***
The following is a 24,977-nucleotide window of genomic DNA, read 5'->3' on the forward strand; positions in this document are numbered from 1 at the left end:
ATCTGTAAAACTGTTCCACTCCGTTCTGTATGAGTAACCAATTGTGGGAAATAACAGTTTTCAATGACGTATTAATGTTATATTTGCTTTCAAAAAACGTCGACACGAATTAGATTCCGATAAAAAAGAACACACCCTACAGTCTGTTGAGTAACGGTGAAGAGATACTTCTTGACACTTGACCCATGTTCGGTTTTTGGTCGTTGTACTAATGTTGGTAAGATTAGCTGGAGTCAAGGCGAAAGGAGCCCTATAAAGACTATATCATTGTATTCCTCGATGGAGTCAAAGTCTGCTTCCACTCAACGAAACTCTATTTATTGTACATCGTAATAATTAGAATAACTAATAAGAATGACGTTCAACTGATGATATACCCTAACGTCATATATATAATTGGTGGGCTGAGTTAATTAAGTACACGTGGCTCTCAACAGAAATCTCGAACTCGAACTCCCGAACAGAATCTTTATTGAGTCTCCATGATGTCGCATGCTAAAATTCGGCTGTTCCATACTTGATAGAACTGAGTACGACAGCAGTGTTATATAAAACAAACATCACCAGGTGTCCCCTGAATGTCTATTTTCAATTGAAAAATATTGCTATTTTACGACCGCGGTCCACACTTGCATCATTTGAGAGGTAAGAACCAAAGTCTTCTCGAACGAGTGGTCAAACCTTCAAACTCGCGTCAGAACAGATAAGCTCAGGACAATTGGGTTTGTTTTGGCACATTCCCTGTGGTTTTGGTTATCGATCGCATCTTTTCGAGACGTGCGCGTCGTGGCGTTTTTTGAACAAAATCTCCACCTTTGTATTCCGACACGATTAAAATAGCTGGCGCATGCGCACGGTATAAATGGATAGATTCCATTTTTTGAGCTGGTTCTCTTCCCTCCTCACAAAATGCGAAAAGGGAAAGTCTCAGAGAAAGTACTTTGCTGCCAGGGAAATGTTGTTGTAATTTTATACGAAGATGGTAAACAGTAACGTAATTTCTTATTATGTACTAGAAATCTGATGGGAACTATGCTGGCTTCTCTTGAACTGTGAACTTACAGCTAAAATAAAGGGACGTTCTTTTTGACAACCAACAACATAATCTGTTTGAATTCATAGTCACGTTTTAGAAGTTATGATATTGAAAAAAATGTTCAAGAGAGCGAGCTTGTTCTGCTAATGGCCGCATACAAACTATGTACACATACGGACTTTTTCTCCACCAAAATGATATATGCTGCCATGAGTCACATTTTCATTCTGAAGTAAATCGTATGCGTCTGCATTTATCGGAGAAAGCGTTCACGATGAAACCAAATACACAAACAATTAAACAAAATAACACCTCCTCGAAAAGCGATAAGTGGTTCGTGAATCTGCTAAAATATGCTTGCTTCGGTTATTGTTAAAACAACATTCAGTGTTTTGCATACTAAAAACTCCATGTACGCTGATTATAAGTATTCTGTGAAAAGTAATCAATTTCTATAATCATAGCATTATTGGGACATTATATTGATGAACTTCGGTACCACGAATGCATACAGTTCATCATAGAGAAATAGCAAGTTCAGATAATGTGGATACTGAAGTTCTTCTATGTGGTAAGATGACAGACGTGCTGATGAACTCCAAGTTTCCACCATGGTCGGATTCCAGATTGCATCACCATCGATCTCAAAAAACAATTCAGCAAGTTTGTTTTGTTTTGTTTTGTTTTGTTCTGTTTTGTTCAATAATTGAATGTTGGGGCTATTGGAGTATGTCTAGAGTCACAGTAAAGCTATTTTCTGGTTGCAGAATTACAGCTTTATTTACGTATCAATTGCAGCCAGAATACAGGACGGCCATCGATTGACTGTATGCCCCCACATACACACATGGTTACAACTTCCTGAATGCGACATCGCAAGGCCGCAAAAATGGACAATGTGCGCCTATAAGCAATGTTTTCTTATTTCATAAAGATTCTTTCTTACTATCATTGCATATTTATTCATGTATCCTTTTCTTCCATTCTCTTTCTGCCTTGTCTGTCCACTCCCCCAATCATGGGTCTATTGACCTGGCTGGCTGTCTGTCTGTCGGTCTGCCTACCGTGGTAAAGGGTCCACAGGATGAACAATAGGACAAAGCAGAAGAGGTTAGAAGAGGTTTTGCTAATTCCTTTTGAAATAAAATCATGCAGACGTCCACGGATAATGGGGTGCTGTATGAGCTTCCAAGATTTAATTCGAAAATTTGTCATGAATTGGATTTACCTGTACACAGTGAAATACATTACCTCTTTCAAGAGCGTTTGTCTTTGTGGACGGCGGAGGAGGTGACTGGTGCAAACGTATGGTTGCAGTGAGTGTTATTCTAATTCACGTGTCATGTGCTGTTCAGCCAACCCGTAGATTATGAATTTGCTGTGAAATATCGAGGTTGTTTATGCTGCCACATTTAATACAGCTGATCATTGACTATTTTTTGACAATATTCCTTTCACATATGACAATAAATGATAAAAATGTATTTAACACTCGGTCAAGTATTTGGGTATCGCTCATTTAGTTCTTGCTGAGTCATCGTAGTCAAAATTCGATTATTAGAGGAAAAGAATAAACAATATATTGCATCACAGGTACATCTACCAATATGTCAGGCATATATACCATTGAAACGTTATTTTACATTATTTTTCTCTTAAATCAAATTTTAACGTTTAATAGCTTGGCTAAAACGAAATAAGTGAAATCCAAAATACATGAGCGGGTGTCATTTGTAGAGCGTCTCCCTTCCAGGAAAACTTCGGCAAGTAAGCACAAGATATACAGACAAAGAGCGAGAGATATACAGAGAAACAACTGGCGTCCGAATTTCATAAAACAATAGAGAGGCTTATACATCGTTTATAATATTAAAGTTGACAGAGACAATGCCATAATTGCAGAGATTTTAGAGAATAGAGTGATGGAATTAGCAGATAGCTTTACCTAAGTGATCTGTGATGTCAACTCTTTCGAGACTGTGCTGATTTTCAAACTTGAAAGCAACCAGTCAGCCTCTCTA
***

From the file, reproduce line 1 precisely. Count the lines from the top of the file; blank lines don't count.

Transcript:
The following is a 24,977-nucleotide window of genomic DNA, read 5'->3' on the forward strand; positions in this document are numbered from 1 at the left end: